- The opening hours change throughout the academic year to take account of Bank Holidays, vacation periods, and changes to the teaching calendar. Needless to say, each campus runs to its own slightly different timetable. There’s a reasonable amount of autonomy for the campuses – which means they can be flexible to meet local needs, but does mean there’s no one person who necessarily has all the year’s opening hours at their fingertips.
- Topically, there’s always the odd snow day, just to keep things interesting!
If you try and give the users too much of this constantly-shifting information in one go, it starts to look far too confusing on the webpage, poster or flyer. Not enough detail, and students/staff (rightly) complain that they’re not being kept in the loop.
And the University of Lincoln’s opening hours aren’t even really that complicated: our near-neighbours and close acquaintances in the Sibthorp Library at Bishop Grot (a.k.a. Bishop Grosseteste University College Lincoln) have it much worse.
So, here’s what I’ve tried to do, in order to get the opening times across clearly. It’s worth saying that I don’t think we’ve cracked it, yet.
- I overlay the tables with properly-proportioned, colour-coded bars (again using CSS), to give a visual indicator of the length of the working day. Colour is used to distinguish desk service times from self-service opening. I liked this idea when I first thought of it, but feedback has been mixed—people are generally indifferent—and I do worry that it’s just confusing.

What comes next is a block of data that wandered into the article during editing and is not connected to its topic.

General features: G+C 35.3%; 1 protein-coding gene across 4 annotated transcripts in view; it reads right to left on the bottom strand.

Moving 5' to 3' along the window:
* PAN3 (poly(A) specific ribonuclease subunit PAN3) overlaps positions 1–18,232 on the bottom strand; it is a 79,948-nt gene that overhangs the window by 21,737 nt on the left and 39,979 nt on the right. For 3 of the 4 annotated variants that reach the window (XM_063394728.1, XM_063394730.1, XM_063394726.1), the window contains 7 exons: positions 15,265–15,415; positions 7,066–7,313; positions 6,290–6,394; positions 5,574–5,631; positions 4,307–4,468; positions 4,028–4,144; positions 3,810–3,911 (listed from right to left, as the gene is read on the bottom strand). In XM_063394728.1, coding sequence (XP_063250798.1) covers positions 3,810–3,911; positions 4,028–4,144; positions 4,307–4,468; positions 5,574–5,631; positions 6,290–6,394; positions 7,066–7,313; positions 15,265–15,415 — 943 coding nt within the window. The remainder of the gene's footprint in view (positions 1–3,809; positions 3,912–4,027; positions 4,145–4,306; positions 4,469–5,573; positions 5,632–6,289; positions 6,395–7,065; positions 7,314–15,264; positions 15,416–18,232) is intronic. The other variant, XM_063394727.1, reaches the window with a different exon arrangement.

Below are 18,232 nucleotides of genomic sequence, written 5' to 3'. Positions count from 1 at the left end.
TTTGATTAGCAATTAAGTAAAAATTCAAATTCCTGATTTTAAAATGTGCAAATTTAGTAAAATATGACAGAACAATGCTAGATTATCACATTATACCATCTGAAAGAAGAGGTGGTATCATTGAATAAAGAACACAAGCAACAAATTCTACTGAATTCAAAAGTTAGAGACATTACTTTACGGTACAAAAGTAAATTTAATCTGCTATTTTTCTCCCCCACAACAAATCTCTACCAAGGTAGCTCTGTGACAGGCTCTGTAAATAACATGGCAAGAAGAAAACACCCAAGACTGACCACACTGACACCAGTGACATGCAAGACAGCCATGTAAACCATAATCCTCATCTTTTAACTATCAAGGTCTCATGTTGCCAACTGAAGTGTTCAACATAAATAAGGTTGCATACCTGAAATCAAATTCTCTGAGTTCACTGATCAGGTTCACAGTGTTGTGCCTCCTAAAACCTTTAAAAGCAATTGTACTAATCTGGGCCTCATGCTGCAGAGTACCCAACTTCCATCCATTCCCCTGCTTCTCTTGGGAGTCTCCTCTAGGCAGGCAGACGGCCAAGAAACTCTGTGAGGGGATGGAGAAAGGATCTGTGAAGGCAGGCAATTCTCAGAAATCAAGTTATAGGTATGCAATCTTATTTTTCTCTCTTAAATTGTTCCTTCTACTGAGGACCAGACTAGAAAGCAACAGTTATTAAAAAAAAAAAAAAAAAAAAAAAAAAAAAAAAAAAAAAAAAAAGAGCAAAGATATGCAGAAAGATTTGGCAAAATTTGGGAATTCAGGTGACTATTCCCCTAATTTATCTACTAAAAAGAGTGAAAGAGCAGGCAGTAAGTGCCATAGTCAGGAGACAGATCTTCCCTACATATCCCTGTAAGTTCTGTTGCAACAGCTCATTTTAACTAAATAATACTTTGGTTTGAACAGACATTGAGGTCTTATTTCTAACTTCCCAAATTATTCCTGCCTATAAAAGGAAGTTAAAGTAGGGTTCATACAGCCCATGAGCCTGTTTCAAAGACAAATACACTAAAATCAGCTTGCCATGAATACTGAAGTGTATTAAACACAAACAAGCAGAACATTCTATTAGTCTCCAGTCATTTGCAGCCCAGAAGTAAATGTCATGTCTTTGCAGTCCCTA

- A few weeks in advance of University vacations, I usually post PDFs (like these: 1|2|3|4|5), one for each campus library, containing the vacation opening hours. These have the advantage of being self-contained documents, which I can leave up for users to download without cluttering up the website or disturbing the in-semester opening hours. But they’re a bit clunky.
- We’ve been experimenting with using a spreadsheet on Google Docs to allow my colleagues (via Google’s sharing-and-permissions options) to edit their own library’s opening hours, including vacation and Bank Holiday ‘exceptions’ for each campus library… the idea being that we could then get Jerome to use the information to generate flexible opening-times displays on the fly. I’m not sure how well this will work in a live environment, and rather than using Google Docs we may end up creating something bespoke within the Total ReCal project to track and ‘push’ changes in library hours out to students’ own personal calendars, as well as to the web.
The daft thing about all of this is that I shouldn’t really care about our opening hours: it’s not particularly my responsibility, just something I picked up because it generally falls to me to get stuff online for the Library. And it certainly shouldn’t absorb as much time and mental energy as it does… but dammit, I just want to get them right.
Q. Is it just me? How do you make sense of your library opening times for your users?